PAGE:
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Late Oligocene Precipitation Seasonality in East Asia Based on δ13C Profiles in Fossil Wood
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  • Jamie R. Vornlocher,
  • William E. Lukens,
  • Brian A Schubert,
  • Cheng Quan
Jamie R. Vornlocher
University of Louisiana at Lafayette
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William E. Lukens
James Madison University

Corresponding Author:[email protected]

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Brian A Schubert
University of Louisiana at Lafayette
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Cheng Quan
Chang'an University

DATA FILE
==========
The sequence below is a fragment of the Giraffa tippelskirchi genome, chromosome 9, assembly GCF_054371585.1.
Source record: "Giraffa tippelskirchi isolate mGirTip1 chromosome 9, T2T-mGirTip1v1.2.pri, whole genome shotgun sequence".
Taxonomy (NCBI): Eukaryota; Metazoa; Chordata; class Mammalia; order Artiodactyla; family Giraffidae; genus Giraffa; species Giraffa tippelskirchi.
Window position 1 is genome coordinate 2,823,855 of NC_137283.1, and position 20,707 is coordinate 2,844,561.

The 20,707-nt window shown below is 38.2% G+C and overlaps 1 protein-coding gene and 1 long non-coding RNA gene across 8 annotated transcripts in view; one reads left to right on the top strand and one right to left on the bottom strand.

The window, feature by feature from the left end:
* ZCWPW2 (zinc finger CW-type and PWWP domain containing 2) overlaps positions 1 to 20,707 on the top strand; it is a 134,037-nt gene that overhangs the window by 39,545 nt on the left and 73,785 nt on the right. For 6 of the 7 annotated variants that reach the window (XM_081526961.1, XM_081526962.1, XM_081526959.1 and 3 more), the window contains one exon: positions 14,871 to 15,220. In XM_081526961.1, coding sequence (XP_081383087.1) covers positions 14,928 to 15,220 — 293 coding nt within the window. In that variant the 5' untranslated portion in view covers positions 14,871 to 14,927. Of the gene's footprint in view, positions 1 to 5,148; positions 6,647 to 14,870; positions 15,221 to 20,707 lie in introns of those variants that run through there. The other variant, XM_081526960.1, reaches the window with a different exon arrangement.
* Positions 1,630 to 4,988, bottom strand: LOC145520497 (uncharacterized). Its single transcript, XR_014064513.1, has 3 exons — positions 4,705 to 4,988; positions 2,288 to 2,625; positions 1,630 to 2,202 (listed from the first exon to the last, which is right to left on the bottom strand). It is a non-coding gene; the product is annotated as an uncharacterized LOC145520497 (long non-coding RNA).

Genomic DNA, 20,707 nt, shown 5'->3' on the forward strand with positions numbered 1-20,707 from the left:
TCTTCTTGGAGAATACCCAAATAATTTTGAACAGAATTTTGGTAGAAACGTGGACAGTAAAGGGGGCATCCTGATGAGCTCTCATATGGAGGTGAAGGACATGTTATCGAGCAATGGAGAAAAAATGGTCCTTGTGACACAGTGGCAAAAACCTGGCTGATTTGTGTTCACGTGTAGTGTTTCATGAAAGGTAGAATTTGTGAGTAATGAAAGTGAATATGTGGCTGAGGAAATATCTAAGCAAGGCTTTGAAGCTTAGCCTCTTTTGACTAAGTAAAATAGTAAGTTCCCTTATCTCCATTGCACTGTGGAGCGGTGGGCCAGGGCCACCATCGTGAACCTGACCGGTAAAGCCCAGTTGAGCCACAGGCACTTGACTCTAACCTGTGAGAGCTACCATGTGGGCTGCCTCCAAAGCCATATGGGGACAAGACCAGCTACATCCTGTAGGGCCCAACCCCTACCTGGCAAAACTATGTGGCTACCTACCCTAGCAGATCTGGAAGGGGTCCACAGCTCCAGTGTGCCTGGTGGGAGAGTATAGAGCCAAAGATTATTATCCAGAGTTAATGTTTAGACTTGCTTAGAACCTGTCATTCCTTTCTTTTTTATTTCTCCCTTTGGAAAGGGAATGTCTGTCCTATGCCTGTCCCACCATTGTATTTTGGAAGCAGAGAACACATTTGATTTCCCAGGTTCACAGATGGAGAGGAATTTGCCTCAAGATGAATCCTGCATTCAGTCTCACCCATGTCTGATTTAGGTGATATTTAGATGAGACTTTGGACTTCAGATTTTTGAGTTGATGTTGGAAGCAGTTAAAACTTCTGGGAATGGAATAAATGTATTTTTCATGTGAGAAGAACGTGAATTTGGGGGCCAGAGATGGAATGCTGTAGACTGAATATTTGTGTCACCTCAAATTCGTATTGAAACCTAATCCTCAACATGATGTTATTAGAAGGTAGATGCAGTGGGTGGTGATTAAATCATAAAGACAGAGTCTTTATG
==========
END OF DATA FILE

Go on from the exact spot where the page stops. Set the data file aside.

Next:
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The wet summers and dry winters of monsoon systems in East Asia are a first-order control on food and water security for a significant portion of the global population today. The onset, characteristics, and drivers of paleo-monsoonal conditions in East Asia, however, are debated. Records from the Eocene suggest pronounced rainfall seasonality consistent with monsoon rainfall across China, likely driven by migrations of the Inter-Tropical Convergence Zone. Model simulations indicate that modern-like monsoon circulation of China was established by the early Miocene at the latest, but uncertainty remains due to a paucity of proxy records from the Oligocene. Here we provide the first annually resolved, quantitative estimates of precipitation from East Asia during the Oligocene, based upon intra-annual variation in carbon isotopes across growth rings of exquisitely preserved fossil wood from southern China. We find a clear pattern of consistent, summer-dominated precipitation with ~4 times more precipitation in summer than winter. These data demonstrate that by the late Oligocene, precipitation patterns in East Asia had similar strength and seasonality to modern conditions, which suggests the presence of an East Asian Monsoon-style system prior to the Neogene.